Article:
GRAND JUNCTION, Colo. | Andrew Carillo and Melissa McCollister cheered loudly from near the back row of the Central High School gymnasium as President Obama stepped on stage to make his pitch for health care reform.
The two organizers for the United Food and Commercial Workers (UFCW) Local 7 proudly wore their union T-shirts, and boisterously supported the president because of what they think his initiative will do for the 25,000 grocery stockers, meatpackers and warehouse workers that they represent.
"We have to negotiate for health care every time a contract comes up," said Mr. Carillo, 24, a union employee. "Year after year, it just gets more and more expensive."
Members of the nation's labor unions have made up a hefty segment of the audiences that flocked to town halls Mr. Obama held in the past week, and they have played an even larger role in a nationwide campaign for an insurance overhaul. Financially, and with boots on the ground, unions have become the backbone of the president's effort.
Last week, the Service Employees International Union (SEIU) was part of a group, largely funded by the pharmaceutical industry's lobby, that launched $12 million in television ads to support the president's health care push, and the coalition Americans for Stable Quality Care could spend tens of millions of dollars more this fall.
The AFL-CIO, the American Federation of Teachers and the American Federation of State, County and Municipal Employees are among the partners in another group, Health Care for America Now, which has committed millions more dollars to advertising that is running now in a half-dozen states.
But money is only part of the equation; the most potent contribution from labor has been its people. Last month, opponents of the president's health care efforts began protesting, at times vociferously, as members of Congress convened town-hall meetings in their districts.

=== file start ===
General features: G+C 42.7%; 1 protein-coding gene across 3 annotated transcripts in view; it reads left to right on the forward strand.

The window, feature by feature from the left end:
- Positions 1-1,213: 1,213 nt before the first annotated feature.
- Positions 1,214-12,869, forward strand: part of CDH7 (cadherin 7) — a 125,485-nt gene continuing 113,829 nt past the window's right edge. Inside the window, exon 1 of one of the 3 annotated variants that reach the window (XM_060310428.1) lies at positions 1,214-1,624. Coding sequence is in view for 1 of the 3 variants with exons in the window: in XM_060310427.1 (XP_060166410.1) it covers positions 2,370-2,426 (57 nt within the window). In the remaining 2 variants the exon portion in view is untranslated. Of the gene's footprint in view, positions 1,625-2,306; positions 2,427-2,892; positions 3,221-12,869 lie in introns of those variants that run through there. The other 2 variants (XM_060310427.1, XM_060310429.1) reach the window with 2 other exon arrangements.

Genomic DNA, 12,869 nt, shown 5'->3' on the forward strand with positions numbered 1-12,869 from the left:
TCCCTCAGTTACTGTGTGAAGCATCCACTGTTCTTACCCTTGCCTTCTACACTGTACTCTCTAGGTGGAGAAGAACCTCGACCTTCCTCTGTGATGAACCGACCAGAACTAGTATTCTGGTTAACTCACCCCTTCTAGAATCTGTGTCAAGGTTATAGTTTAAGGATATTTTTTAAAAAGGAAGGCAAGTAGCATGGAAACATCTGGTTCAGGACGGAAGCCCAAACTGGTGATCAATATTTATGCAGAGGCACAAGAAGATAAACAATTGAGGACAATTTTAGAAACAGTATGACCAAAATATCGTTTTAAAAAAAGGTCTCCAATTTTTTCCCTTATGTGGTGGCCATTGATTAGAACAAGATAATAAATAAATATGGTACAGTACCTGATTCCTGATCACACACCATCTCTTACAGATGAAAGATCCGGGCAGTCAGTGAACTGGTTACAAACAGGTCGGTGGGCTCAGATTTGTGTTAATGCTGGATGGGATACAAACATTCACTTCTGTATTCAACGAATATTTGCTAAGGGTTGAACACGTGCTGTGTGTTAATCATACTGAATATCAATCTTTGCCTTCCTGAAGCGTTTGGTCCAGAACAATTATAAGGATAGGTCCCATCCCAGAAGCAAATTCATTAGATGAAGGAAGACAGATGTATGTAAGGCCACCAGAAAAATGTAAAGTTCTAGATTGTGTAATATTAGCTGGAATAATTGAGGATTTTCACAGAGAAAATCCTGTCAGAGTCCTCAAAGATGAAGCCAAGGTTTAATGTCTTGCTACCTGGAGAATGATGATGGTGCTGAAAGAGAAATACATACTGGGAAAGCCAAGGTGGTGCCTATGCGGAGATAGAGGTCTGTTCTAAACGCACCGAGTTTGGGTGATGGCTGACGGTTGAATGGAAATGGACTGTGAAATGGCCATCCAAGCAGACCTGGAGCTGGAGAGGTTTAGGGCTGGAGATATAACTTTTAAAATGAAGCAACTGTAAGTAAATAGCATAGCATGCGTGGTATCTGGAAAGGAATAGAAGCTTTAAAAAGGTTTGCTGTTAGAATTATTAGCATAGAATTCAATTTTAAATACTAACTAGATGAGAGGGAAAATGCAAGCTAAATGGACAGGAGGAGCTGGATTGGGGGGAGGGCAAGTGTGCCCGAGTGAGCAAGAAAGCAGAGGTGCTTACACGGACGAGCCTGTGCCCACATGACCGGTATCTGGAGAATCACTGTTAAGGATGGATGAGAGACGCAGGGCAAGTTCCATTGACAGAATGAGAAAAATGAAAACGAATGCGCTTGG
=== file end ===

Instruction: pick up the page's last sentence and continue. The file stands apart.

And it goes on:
The Obama administration decried the opposition movement as a cynical, fake grass-roots campaign manufactured by the insurance industry to undermine his effort. To respond meant galvanizing a movement of his own. That began to take shape, at least visibly, when AFL-CIO President John J. Sweeney sent an Aug. 6 memo to union officers across the country to mobilize.
"The question for us is: will we let them make health care 'Obama's Waterloo' or will we make it the next big step in our march to Turn Around America?" Mr. Sweeney wrote. "August will tell!"
Mr. Sweeney's memo called on members to mobilize during Congress' August recess.
"We wanted them to show up at town halls both for members of Congress who are on the fence, but also for members who are supportive of reform," AFL-CIO spokeswoman Amaya Tune said. "We wanted them at the district offices, meeting with members of Congress and communicating with other union members to tell them what's involved in health care reform."
The union organization also began a rapid-response program for town-hall meetings, sending out e-mail alerts to members who live in ZIP codes near where town halls are planned, urging them to attend. Phone banks were set up for members to put out calls explaining why they think the president's initiative is needed.